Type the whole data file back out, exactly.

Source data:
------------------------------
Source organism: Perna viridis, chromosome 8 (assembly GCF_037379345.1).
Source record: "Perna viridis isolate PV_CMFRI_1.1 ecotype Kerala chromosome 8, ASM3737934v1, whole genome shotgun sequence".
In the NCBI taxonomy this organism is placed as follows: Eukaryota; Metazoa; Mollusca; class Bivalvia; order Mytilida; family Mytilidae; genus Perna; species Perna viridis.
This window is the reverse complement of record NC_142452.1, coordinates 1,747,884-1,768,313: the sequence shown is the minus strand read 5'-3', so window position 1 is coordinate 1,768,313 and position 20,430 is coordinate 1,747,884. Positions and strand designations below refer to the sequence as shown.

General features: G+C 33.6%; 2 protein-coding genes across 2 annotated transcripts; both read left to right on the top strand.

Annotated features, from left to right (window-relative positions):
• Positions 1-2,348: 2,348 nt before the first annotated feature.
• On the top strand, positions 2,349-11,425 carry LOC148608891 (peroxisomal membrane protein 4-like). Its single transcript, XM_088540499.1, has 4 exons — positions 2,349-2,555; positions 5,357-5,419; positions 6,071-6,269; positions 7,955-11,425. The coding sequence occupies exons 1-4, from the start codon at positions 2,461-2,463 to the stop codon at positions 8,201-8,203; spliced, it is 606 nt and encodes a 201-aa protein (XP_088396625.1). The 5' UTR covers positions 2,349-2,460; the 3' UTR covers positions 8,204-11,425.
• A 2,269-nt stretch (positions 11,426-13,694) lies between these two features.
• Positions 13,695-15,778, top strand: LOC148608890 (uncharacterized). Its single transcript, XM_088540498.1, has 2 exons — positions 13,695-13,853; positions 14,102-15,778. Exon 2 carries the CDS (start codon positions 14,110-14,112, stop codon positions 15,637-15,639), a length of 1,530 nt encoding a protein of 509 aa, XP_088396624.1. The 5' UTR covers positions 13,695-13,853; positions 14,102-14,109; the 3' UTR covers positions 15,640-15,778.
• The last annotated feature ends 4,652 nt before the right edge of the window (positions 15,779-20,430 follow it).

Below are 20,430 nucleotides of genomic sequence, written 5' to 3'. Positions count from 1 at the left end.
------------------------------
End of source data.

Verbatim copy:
Source organism: Perna viridis, chromosome 8 (assembly GCF_037379345.1).
Source record: "Perna viridis isolate PV_CMFRI_1.1 ecotype Kerala chromosome 8, ASM3737934v1, whole genome shotgun sequence".
In the NCBI taxonomy this organism is placed as follows: Eukaryota; Metazoa; Mollusca; class Bivalvia; order Mytilida; family Mytilidae; genus Perna; species Perna viridis.
This window is the reverse complement of record NC_142452.1, coordinates 1,747,884-1,768,313: the sequence shown is the minus strand read 5'-3', so window position 1 is coordinate 1,768,313 and position 20,430 is coordinate 1,747,884. Positions and strand designations below refer to the sequence as shown.

General features: G+C 33.6%; 2 protein-coding genes across 2 annotated transcripts; both read left to right on the top strand.

Annotated features, from left to right (window-relative positions):
• Positions 1-2,348: 2,348 nt before the first annotated feature.
• On the top strand, positions 2,349-11,425 carry LOC148608891 (peroxisomal membrane protein 4-like). Its single transcript, XM_088540499.1, has 4 exons — positions 2,349-2,555; positions 5,357-5,419; positions 6,071-6,269; positions 7,955-11,425. The coding sequence occupies exons 1-4, from the start codon at positions 2,461-2,463 to the stop codon at positions 8,201-8,203; spliced, it is 606 nt and encodes a 201-aa protein (XP_088396625.1). The 5' UTR covers positions 2,349-2,460; the 3' UTR covers positions 8,204-11,425.
• A 2,269-nt stretch (positions 11,426-13,694) lies between these two features.
• Positions 13,695-15,778, top strand: LOC148608890 (uncharacterized). Its single transcript, XM_088540498.1, has 2 exons — positions 13,695-13,853; positions 14,102-15,778. Exon 2 carries the CDS (start codon positions 14,110-14,112, stop codon positions 15,637-15,639), a length of 1,530 nt encoding a protein of 509 aa, XP_088396624.1. The 5' UTR covers positions 13,695-13,853; positions 14,102-14,109; the 3' UTR covers positions 15,640-15,778.
• The last annotated feature ends 4,652 nt before the right edge of the window (positions 15,779-20,430 follow it).

Below are 20,430 nucleotides of genomic sequence, written 5' to 3'. Positions count from 1 at the left end.